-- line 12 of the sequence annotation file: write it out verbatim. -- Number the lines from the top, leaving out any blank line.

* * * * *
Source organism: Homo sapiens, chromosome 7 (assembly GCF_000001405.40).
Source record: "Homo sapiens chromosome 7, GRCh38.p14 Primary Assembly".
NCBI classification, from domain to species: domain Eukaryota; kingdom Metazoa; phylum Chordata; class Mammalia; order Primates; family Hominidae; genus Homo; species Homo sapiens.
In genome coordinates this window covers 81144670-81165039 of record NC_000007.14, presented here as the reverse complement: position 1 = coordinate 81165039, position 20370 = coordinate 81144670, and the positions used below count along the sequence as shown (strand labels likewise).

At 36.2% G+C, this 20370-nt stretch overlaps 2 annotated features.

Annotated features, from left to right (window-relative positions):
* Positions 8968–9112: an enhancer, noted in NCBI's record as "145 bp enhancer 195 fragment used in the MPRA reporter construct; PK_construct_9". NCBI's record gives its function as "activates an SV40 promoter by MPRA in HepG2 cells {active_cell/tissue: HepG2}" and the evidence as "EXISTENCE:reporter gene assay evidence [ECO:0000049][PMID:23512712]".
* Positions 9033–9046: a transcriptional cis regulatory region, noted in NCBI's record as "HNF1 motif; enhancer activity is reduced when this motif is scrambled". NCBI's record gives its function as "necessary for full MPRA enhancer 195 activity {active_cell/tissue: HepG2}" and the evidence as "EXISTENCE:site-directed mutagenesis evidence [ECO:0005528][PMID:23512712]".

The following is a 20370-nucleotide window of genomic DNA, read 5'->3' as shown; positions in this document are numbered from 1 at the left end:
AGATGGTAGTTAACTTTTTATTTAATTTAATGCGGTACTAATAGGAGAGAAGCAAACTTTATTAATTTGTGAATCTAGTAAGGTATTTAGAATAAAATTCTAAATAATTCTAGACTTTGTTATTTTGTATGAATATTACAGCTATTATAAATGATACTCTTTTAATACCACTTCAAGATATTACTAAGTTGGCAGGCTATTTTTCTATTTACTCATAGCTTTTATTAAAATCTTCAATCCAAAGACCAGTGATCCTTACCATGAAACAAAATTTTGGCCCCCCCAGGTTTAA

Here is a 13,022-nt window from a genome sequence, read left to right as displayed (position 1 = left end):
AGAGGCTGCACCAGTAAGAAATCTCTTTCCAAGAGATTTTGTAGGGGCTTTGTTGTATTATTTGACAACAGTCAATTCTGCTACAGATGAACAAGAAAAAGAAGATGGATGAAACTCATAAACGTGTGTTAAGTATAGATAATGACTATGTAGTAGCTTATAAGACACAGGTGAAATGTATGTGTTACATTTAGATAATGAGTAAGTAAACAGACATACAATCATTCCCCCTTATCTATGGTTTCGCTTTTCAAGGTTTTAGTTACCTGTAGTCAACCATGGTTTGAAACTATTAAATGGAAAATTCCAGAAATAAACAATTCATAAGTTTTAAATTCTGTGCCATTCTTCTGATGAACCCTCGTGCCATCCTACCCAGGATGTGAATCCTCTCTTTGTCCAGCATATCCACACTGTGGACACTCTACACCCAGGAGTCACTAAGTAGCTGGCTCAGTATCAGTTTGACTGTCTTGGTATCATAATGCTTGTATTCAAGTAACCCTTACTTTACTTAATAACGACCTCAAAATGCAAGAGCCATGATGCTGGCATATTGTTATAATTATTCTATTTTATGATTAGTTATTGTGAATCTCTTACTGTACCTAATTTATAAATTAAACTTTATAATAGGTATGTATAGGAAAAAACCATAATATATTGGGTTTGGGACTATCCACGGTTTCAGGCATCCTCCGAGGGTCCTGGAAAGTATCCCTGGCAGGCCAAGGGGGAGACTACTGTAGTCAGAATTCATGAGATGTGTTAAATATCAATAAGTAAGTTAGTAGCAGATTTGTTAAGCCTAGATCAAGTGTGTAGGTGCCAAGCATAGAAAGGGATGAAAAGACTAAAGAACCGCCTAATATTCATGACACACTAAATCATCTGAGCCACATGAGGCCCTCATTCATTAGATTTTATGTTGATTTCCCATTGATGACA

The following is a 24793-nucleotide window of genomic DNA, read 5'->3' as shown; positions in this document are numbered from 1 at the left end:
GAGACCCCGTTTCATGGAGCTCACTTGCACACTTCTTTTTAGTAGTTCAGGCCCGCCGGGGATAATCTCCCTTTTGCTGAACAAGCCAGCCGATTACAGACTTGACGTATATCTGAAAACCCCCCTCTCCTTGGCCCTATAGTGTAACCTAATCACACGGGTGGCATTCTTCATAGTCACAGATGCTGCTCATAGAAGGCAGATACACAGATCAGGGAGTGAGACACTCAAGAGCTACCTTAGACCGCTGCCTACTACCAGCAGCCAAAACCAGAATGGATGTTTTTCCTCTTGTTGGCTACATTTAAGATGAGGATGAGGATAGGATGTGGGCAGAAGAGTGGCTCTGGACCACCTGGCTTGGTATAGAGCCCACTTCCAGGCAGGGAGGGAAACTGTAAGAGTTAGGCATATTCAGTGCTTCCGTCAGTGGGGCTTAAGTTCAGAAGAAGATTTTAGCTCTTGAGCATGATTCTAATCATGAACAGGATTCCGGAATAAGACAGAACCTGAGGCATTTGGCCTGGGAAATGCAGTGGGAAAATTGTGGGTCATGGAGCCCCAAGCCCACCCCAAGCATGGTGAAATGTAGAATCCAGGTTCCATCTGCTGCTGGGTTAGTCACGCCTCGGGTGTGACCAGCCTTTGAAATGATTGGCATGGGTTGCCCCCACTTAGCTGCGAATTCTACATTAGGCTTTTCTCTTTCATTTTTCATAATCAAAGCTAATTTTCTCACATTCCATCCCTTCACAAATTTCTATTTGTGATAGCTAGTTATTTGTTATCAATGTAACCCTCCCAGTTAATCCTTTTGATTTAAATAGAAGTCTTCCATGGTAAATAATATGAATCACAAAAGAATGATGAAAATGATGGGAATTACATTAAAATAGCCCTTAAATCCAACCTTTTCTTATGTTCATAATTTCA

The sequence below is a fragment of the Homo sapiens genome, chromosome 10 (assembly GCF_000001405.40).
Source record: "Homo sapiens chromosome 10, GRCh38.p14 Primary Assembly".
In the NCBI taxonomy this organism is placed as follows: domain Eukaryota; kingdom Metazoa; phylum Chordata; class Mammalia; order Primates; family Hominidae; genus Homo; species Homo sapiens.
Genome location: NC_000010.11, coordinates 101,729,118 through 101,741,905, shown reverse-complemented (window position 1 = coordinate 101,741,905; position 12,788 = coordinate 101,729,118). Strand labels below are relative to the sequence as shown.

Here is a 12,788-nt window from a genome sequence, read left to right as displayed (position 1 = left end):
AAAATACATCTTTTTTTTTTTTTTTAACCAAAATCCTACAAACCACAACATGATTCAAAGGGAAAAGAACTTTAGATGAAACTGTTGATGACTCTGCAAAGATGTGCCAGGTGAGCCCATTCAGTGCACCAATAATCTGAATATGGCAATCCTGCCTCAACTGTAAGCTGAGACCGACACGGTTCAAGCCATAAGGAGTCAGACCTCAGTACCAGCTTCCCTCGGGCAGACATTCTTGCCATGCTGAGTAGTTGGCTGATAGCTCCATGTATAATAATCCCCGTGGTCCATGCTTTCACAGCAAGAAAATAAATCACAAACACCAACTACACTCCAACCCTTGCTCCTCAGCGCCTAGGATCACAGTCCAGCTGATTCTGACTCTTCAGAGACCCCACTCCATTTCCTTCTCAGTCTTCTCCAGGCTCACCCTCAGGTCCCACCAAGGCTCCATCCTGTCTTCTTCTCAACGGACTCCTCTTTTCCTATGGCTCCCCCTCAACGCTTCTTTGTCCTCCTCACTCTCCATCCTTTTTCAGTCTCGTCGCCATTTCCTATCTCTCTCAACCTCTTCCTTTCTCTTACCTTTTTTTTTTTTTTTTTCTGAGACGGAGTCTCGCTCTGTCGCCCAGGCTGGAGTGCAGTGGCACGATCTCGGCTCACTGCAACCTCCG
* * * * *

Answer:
AGAGGCTGCACCAGTAAGAAATCTCTTTCCAAGAGATTTTGTAGGGGCTTTGTTGTATTATTTGACAACAGTCAATTCTGCTACAGATGAACAAGAAAAAGAAGATGGATGAAACTCATAAACGTGTGTTAAGTATAGATAATGACTATGTAGTAGCTTATAAGACACAGGTGAAATGTATGTGTTACATTTAGATAATGAGTAAGTAAACAGACATACAATCATTCCCCCTTATCTATGGTTTCGCTTTTCAAGGTTTTAGTTACCTGTAGTCAACCATGGTTTGAAACTATTAAATGGAAAATTCCAGAAATAAACAATTCATAAGTTTTAAATTCTGTGCCATTCTTCTGATGAACCCTCGTGCCATCCTACCCAGGATGTGAATCCTCTCTTTGTCCAGCATATCCACACTGTGGACACTCTACACCCAGGAGTCACTAAGTAGCTGGCTCAGTATCAGTTTGACTGTCTTGGTATCATAATGCTTGTATTCAAGTAACCCTTACTTTACTTAATAACGACCTCAAAATGCAAGAGCCATGATGCTGGCATATTGTTATAATTATTCTATTTTATGATTAGTTATTGTGAATCTCTTACTGTACCTAATTTATAAATTAAACTTTATAATAGGTATGTATAGGAAAAAACCATAATATATTGGGTTTGGGACTATCCACGGTTTCAGGCATCCTCCGAGGGTCCTGGAAAGTATCCCTGGCAGGCCAAGGGGGAGACTACTGTAGTCAGAATTCATGAGATGTGTTAAATATCAATAAGTAAGTTAGTAGCAGATTTGTTAAGCCTAGATCAAGTGTGTAGGTGCCAAGCATAGAAAGGGATGAAAAGACTAAAGAACCGCCTAATATTCATGACACACTAAATCATCTGAGCCACATGAGGCCCTCATTCATTAGATTTTATGTTGATTTCCCATTGATGACA